Hundreds of children fathered by the Islamic State's foreign fighters or brought to the self-proclaimed caliphate by their parents are now imprisoned or in limbo with nowhere to go, collateral victims as the militant group retreats and home countries hesitate to take them back. One young Tunisian orphan, Tamim Jaboudi, has been in a prison in Tripoli, Libya, for well over a year, the AP reports. He passed his second birthday behind bars and is nearing another, turning 3 on April 30. His parents, both Tunisians who left home to join ISIS, died in American airstrikes in Libya in February 2016, according to the child's grandfather, who is trying to win the child's return. "What is this young child's sin that he is in jail with criminals?" he asks.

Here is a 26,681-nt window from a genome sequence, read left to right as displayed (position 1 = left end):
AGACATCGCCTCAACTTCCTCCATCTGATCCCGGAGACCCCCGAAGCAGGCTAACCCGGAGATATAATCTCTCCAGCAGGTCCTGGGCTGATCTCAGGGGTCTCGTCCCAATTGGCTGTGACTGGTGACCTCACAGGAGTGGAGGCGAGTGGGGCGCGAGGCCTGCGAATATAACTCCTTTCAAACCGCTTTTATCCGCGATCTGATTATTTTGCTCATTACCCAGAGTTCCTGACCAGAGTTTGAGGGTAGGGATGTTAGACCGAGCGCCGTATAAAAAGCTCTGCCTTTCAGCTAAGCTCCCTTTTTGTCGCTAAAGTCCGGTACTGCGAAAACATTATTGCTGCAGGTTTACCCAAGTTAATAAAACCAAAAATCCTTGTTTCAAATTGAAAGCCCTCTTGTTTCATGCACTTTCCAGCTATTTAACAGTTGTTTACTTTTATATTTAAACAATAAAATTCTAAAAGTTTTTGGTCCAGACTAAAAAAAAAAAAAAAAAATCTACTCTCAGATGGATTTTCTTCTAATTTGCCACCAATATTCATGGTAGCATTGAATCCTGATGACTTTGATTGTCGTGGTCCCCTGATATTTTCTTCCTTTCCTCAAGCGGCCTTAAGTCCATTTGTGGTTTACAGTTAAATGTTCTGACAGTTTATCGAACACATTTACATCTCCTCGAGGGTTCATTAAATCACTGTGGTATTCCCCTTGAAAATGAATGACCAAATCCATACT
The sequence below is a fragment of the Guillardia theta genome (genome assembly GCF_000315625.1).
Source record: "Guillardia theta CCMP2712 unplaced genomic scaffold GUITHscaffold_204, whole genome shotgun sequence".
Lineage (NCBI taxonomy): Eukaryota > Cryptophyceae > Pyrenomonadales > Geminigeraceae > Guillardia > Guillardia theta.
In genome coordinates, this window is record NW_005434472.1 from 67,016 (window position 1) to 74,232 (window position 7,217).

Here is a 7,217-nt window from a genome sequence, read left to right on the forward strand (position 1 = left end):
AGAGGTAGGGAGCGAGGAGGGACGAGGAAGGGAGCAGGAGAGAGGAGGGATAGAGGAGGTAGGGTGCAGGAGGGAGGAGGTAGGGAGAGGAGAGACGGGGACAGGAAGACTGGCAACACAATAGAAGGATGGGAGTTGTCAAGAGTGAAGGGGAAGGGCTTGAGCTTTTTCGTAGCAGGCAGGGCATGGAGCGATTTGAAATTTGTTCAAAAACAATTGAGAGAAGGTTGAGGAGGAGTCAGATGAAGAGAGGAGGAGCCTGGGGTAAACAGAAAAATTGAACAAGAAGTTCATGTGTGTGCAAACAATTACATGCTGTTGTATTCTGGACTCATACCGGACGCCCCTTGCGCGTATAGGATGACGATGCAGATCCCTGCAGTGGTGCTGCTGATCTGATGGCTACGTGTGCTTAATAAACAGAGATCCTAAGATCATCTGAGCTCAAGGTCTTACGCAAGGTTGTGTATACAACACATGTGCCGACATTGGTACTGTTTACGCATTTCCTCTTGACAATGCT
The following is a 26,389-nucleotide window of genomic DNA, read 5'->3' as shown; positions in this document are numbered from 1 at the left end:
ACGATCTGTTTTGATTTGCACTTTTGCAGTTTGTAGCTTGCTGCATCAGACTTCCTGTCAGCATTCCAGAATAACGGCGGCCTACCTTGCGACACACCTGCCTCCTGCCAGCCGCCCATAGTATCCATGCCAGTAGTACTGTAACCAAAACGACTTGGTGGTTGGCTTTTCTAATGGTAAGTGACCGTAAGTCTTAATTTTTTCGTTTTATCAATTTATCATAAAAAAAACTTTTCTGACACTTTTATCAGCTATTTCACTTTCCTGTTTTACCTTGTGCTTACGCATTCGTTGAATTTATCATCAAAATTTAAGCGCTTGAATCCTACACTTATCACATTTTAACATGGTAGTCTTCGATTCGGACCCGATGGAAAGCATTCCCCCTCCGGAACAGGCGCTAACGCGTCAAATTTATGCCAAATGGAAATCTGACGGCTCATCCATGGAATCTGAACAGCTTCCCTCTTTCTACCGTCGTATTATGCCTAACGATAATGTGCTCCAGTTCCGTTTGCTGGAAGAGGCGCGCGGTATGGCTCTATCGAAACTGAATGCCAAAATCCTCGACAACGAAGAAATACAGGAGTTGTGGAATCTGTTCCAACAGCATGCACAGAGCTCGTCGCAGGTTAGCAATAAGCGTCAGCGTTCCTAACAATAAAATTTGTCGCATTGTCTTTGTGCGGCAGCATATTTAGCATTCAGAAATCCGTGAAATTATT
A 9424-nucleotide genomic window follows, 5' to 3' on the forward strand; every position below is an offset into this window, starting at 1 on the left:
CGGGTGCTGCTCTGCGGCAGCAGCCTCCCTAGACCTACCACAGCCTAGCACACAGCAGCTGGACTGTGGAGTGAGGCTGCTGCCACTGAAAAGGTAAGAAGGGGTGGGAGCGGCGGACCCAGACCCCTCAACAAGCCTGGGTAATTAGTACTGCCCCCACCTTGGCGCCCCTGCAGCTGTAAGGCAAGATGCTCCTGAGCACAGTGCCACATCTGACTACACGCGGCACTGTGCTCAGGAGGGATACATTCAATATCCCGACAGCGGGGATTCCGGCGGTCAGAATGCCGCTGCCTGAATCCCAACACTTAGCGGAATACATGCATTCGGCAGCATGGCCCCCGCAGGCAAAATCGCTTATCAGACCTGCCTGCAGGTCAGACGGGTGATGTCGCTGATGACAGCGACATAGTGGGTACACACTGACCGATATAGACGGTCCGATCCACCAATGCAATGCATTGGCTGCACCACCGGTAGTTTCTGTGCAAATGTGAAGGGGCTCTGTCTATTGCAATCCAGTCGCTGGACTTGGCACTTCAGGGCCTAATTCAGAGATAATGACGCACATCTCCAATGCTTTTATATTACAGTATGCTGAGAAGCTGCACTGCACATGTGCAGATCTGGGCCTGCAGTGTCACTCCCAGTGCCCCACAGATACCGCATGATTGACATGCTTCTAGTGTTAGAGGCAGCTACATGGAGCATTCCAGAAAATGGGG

Tamim now lives among two dozen Tunisian women and their children in Tripoli's Mitiga prison, raised by a woman who herself willingly joined ISIS. Last week, an unofficial Tunisian delegation went to negotiate for the children, only to be turned back by the Libyans because it did not get permission prior to the visit; a Wednesday visit was cancelled, too. Although ISIS says women have no role as fighters, France in particular has detained women returnees and some adolescent boys who it believes pose a danger. Young children often go into foster care. While it is unclear how many children were born in ISIS territory in Iraq, Syria, Libya and elsewhere, a snapshot of the group at its height showed as many as 31,000 women were pregnant at any given moment